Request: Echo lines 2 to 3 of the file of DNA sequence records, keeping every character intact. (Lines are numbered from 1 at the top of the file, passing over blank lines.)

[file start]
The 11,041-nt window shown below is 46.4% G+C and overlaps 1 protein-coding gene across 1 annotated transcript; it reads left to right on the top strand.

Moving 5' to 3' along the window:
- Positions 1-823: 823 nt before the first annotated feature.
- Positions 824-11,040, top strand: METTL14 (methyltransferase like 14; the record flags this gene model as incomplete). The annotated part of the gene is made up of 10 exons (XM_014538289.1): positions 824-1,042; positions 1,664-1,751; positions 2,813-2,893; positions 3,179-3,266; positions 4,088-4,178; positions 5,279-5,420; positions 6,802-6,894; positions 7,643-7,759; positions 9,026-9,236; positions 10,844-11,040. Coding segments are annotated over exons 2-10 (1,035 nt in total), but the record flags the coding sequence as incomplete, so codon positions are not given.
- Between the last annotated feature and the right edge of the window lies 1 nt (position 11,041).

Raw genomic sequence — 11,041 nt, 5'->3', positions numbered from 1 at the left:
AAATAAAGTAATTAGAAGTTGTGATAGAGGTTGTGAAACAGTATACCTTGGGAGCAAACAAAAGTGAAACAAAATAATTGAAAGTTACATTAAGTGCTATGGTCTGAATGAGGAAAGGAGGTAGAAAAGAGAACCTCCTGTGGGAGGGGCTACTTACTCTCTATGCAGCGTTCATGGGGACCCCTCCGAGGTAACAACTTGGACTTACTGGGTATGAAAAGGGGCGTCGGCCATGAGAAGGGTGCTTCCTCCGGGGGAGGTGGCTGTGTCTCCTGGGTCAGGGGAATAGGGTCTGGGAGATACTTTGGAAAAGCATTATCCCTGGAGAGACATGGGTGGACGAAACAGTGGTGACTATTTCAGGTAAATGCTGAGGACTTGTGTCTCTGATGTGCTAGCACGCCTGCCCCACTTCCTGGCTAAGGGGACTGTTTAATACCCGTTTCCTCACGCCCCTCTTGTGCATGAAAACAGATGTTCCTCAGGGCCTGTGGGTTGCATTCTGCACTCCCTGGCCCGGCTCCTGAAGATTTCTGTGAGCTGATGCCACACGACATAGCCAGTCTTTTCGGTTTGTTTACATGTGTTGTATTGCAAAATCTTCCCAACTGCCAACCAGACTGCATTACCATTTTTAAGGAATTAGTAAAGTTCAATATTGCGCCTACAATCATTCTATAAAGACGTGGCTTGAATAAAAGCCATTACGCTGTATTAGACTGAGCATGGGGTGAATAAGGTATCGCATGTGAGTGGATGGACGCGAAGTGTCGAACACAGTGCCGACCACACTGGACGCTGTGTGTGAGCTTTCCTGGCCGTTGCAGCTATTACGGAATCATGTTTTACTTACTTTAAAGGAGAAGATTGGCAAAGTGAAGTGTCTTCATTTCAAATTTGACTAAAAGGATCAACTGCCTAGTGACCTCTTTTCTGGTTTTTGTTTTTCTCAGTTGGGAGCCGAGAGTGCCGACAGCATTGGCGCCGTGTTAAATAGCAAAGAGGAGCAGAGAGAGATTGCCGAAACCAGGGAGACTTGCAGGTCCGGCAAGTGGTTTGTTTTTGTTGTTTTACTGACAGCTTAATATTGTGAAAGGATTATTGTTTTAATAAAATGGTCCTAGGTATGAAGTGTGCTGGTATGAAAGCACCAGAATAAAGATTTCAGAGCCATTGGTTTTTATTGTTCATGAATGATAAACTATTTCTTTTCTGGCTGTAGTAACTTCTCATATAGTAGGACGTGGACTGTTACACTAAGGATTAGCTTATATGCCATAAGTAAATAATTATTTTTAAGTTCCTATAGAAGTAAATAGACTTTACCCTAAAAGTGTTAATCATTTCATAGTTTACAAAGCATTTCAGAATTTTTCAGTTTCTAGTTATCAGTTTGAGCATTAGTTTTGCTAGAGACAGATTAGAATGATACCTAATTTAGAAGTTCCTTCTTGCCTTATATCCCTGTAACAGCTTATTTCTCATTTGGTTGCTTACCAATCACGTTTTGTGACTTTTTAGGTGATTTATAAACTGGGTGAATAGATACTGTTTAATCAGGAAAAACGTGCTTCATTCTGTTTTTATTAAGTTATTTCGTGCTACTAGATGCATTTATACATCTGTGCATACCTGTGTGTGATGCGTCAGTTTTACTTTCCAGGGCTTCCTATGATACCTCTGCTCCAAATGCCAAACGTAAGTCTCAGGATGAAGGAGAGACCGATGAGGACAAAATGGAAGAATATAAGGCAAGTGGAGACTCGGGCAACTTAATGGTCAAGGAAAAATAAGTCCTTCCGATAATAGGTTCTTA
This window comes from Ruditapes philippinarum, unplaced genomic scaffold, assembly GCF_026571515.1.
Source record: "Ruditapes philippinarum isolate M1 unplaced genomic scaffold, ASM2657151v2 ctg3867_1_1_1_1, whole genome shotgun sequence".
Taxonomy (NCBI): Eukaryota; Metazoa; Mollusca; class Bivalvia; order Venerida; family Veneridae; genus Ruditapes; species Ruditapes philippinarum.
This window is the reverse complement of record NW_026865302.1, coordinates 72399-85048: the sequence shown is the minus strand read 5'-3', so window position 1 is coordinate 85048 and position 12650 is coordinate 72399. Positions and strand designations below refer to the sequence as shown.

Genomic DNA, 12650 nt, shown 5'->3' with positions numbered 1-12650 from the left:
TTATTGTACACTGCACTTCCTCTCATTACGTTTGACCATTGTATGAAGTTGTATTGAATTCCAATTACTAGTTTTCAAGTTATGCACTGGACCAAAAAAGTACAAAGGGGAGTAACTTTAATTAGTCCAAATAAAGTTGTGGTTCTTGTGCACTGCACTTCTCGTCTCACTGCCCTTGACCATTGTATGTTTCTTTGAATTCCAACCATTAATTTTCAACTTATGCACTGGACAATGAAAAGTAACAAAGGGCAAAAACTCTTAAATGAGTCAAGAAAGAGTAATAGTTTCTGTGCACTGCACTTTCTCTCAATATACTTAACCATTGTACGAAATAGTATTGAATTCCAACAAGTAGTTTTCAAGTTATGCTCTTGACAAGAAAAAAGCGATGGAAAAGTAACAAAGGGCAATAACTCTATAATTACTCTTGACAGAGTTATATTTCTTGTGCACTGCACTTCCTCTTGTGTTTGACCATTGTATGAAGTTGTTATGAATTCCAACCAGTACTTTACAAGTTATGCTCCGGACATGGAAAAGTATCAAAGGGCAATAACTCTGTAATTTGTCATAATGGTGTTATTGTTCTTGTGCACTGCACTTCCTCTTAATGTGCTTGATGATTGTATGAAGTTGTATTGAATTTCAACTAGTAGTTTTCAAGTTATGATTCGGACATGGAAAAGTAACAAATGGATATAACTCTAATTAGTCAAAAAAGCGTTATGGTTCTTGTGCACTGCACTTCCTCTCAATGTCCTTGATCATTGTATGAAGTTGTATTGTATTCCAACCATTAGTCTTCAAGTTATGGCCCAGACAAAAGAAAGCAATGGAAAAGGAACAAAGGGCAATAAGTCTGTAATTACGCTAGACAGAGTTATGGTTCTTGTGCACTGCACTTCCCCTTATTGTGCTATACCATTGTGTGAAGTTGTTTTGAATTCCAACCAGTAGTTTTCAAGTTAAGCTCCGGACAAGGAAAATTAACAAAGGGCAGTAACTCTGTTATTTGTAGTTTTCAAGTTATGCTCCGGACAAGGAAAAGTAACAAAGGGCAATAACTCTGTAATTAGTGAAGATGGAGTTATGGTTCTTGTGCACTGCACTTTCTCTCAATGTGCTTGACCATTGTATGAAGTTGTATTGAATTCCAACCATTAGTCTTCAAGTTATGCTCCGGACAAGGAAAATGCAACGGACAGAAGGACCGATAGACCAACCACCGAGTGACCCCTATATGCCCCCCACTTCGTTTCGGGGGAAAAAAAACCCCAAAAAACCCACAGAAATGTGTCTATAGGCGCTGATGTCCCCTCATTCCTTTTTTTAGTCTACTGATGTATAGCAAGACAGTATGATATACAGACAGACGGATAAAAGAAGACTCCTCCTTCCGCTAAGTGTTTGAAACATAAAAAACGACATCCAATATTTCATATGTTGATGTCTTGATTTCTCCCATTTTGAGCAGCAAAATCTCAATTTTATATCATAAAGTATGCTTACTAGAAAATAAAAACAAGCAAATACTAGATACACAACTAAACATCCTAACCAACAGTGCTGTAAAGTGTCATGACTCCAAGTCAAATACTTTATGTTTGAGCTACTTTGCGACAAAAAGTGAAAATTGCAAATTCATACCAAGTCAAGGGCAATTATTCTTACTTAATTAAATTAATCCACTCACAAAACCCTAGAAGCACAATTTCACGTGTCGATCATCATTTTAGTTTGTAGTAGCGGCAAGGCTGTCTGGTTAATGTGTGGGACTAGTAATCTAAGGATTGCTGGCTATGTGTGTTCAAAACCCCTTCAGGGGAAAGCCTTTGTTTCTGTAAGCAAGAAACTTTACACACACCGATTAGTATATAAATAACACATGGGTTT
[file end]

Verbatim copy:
Moving 5' to 3' along the window:
- Positions 1-823: 823 nt before the first annotated feature.